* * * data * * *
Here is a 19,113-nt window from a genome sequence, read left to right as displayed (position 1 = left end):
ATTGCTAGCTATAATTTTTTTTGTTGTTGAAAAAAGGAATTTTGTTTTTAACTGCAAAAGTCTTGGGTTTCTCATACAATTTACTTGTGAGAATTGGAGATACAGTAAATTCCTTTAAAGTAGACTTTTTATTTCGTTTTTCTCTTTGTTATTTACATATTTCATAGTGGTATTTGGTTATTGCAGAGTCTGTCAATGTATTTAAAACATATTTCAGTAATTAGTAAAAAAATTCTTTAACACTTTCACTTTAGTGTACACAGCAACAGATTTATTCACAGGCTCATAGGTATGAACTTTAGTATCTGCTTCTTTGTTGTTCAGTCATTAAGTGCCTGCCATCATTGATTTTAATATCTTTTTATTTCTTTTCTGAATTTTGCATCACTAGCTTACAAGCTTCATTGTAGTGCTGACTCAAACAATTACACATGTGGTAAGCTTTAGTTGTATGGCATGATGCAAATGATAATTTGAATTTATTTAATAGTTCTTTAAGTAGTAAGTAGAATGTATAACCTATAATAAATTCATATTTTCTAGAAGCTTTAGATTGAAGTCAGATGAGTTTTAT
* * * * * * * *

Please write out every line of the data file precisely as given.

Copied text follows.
Here is a 19,113-nt window from a genome sequence, read left to right as displayed (position 1 = left end):
ATTGCTAGCTATAATTTTTTTTGTTGTTGAAAAAAGGAATTTTGTTTTTAACTGCAAAAGTCTTGGGTTTCTCATACAATTTACTTGTGAGAATTGGAGATACAGTAAATTCCTTTAAAGTAGACTTTTTATTTCGTTTTTCTCTTTGTTATTTACATATTTCATAGTGGTATTTGGTTATTGCAGAGTCTGTCAATGTATTTAAAACATATTTCAGTAATTAGTAAAAAAATTCTTTAACACTTTCACTTTAGTGTACACAGCAACAGATTTATTCACAGGCTCATAGGTATGAACTTTAGTATCTGCTTCTTTGTTGTTCAGTCATTAAGTGCCTGCCATCATTGATTTTAATATCTTTTTATTTCTTTTCTGAATTTTGCATCACTAGCTTACAAGCTTCATTGTAGTGCTGACTCAAACAATTACACATGTGGTAAGCTTTAGTTGTATGGCATGATGCAAATGATAATTTGAATTTATTTAATAGTTCTTTAAGTAGTAAGTAGAATGTATAACCTATAATAAATTCATATTTTCTAGAAGCTTTAGATTGAAGTCAGATGAGTTTTAT